Sunday, 27 March 2016
The Sunday Times (Sri Lanka) : Going for gold
By Duvindi Illankoon
Azquiya Usuph who secured a gold in snowboarding-a sport she picked up in 2015 shares her experience with the
What’s it like to get up at the crack of dawn every single morning, to jump into a not so warm swimming pool and do laps? Azquiya Usuph can give all the gory details. However, one won’t find the 16 year old complaining though-she loves swimming, and has done so for as long as she can remember.
We meet Azquiya about something else though-she has just secured a Gold for Sri Lanka at the 2016 Dream Program in Pyeong Chang, a programme introduced by the Gangwon Provincial Government of the Republic of Korea as a run up prior to the Olympic and Paralympic Winter Games in Pyeong Chang, Korea 2018. Azquiya placed first in the category of snowboarding-a sport she learnt in 2015.
But first, some background-Azquiya has an impressive set of swimming credentials to her name. She is first and foremost a swimmer with Olympic dreams, having started competing professionally from a very young age. “From my small days I loved going to the beach,” she tells us. “So I guess it makes sense that I began swimming pretty early.”
She took swimming more seriously when the family moved to Kuala Lampur, Malaysia for a few years. Returning to Sri Lanka, Azquiya began competing at her age group level nationally and later, internationally. Her placements are too extensive to include in this space, but a few include spots at the Sri Lanka Aquatic Sports Union’s National Age Group B Division Swimming Championship, Sri Lanka Schools All Island Age Group Aquatic Championships, SICC Open Invitational Swimming Championship in 2015 (in Singapore) and at the National Age Group Aquatic Championships. She is the current 50 Meter Backstroke record Holder of the Inter International Schools Swimming Championship Meet.
To get here, Azquiya has had to give up certain things. She trains six days a week, meeting the demands of a rigorous schedule that involves land training as well as quality time in the pool. This she balances with her studies as a student of the British School in Colombo. Like many of her fellow swimmers, Azquiya is optimistic and committed-though she admits that it can sometimes be hard. Her greatest supporter in all this is her father. Huzam Usuph, as a former athlete, knows that his daughter must endure a rigorous schedule if she is to accomplish her dream to be an Olympic swimmer.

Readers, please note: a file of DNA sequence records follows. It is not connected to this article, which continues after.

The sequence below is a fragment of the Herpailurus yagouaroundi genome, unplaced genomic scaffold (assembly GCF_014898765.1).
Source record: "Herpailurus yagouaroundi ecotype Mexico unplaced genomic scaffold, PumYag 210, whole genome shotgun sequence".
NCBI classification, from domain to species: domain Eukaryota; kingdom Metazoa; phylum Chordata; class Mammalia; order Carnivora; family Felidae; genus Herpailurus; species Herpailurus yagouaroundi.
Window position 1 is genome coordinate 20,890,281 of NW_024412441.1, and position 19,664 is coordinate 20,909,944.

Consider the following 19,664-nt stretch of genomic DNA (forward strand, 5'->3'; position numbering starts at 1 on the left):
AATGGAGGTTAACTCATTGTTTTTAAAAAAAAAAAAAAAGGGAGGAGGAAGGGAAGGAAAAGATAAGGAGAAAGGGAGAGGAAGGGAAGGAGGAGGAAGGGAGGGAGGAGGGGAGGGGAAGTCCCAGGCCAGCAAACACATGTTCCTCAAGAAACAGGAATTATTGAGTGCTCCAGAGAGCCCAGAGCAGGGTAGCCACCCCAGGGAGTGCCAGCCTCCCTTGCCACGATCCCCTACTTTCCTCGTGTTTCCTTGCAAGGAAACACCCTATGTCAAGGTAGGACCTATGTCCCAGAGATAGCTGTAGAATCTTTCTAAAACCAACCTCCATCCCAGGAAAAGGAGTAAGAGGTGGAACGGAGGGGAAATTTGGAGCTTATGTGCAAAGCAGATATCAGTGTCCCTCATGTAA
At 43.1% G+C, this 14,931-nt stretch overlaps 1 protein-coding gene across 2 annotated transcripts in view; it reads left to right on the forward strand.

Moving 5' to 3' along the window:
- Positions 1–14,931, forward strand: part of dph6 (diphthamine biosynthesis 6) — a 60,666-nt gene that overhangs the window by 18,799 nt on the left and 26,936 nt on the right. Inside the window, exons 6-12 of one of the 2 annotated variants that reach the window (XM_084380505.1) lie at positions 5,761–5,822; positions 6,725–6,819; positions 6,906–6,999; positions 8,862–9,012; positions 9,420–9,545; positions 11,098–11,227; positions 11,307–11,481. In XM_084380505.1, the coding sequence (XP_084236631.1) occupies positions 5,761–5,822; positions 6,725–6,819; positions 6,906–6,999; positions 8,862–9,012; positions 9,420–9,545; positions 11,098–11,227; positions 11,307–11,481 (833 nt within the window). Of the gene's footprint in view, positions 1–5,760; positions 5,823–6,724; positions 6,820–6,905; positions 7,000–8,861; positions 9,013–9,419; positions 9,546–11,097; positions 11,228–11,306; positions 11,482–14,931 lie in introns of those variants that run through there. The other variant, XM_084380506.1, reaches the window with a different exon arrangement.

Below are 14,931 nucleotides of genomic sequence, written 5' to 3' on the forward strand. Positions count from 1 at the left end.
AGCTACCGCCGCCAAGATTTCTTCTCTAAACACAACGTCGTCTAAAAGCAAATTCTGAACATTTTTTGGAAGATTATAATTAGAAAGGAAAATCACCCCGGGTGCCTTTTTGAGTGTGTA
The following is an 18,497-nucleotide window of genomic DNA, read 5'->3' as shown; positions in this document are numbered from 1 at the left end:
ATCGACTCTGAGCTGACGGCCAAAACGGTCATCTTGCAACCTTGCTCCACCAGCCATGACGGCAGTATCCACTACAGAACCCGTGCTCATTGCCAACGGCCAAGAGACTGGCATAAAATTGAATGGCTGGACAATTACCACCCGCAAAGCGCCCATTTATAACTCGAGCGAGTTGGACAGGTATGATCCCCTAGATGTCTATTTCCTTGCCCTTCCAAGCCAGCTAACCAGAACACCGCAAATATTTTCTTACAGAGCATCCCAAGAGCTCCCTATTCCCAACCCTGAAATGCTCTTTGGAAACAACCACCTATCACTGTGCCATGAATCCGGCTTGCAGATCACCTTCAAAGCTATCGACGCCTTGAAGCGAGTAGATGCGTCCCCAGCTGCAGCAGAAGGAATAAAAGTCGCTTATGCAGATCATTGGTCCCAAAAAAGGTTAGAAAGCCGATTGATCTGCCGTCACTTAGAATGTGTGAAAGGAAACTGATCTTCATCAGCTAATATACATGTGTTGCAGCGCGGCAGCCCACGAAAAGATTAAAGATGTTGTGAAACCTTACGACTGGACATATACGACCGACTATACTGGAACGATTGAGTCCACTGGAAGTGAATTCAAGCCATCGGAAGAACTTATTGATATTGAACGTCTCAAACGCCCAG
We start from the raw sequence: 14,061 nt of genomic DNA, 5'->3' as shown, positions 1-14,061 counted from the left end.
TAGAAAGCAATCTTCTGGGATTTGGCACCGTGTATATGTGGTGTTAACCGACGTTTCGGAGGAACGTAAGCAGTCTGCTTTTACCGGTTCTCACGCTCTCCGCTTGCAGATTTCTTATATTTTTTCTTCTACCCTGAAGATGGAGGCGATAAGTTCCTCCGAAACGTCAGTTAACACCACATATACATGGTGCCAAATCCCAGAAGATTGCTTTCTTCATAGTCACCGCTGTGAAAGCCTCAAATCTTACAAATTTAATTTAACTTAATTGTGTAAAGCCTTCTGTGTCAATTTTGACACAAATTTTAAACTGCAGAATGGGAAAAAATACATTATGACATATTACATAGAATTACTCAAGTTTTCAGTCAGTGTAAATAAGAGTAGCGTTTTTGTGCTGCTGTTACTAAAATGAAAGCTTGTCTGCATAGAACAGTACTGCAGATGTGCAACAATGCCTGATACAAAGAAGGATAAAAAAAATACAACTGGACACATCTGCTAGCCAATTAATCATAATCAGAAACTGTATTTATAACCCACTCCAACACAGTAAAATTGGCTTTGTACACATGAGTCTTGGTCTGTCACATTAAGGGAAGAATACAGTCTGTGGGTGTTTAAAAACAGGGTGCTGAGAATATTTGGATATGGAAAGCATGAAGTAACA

Azquiya first took part in the Dream Program in 2015, which was when she learnt snowboarding for the first time. Dream Program is a winter sports training program and competition to nurture young talent from around the world with special focus on countries from Asia, Africa, Latin America and the Middle East hosted by Gangowan Province in South Korea since 2004. The programme aims to create participants from their respective nations for the Pyeongchang 2018 Games.
In 2015, when Azquiya participated for the first time, she was a complete novice to snowboarding. Mr Usuph had taught her to surf in preparation-“you’re holding your body in the same way,” she says-but Azquiya had not dealt with the snow before. “It was really fun,” she says of the experience. “We learnt how to snowboard over the period of 10 days.” Representing Sri Lanka, Azquiya placed first in snowboarding that year. Returning in January this year with 179 participants from 44 countries, Azquiya once more secured a Gold Medal for Sri Lanka in the category.
Back in Sri Lanka, Azquiya’s plan is to retrain her focus on swimming; she draws inspiration from the likes of Olympic medalist Missy Franklin (whom she met and chatted with, when Franklin was in Sri Lanka) and knows that to get there, a lot of hard work will have to factor into the equation. Azquiya says that “sportsmanship is one of the best things I’ve learnt from being a swimmer,” and that her community of fellow swimmers has been supportive throughout.
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*Note : Azquiya is an active member of IBSC